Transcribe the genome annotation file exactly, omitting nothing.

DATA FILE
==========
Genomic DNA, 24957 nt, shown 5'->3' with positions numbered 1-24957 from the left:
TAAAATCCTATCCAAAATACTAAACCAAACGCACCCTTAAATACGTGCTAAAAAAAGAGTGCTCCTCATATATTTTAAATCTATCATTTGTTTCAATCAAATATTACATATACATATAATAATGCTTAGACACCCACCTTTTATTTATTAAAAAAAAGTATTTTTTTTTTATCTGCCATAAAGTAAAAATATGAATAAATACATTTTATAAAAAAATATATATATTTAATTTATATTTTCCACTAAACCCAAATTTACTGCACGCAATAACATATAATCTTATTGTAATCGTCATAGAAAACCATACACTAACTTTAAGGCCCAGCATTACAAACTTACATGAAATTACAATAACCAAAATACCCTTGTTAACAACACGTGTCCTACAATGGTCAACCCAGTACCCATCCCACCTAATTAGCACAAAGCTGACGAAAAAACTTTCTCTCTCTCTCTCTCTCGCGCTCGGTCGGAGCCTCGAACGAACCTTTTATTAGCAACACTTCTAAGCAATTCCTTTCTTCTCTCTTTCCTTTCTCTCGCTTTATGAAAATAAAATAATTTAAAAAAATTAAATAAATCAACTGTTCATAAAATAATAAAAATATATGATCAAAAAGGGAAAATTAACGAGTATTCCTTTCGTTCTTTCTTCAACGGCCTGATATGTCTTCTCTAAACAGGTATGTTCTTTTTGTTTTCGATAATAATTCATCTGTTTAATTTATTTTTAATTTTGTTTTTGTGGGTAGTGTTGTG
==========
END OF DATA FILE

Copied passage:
Genomic DNA, 24957 nt, shown 5'->3' with positions numbered 1-24957 from the left:
TAAAATCCTATCCAAAATACTAAACCAAACGCACCCTTAAATACGTGCTAAAAAAAGAGTGCTCCTCATATATTTTAAATCTATCATTTGTTTCAATCAAATATTACATATACATATAATAATGCTTAGACACCCACCTTTTATTTATTAAAAAAAAGTATTTTTTTTTTATCTGCCATAAAGTAAAAATATGAATAAATACATTTTATAAAAAAATATATATATTTAATTTATATTTTCCACTAAACCCAAATTTACTGCACGCAATAACATATAATCTTATTGTAATCGTCATAGAAAACCATACACTAACTTTAAGGCCCAGCATTACAAACTTACATGAAATTACAATAACCAAAATACCCTTGTTAACAACACGTGTCCTACAATGGTCAACCCAGTACCCATCCCACCTAATTAGCACAAAGCTGACGAAAAAACTTTCTCTCTCTCTCTCTCTCGCGCTCGGTCGGAGCCTCGAACGAACCTTTTATTAGCAACACTTCTAAGCAATTCCTTTCTTCTCTCTTTCCTTTCTCTCGCTTTATGAAAATAAAATAATTTAAAAAAATTAAATAAATCAACTGTTCATAAAATAATAAAAATATATGATCAAAAAGGGAAAATTAACGAGTATTCCTTTCGTTCTTTCTTCAACGGCCTGATATGTCTTCTCTAAACAGGTATGTTCTTTTTGTTTTCGATAATAATTCATCTGTTTAATTTATTTTTAATTTTGTTTTTGTGGGTAGTGTTGTG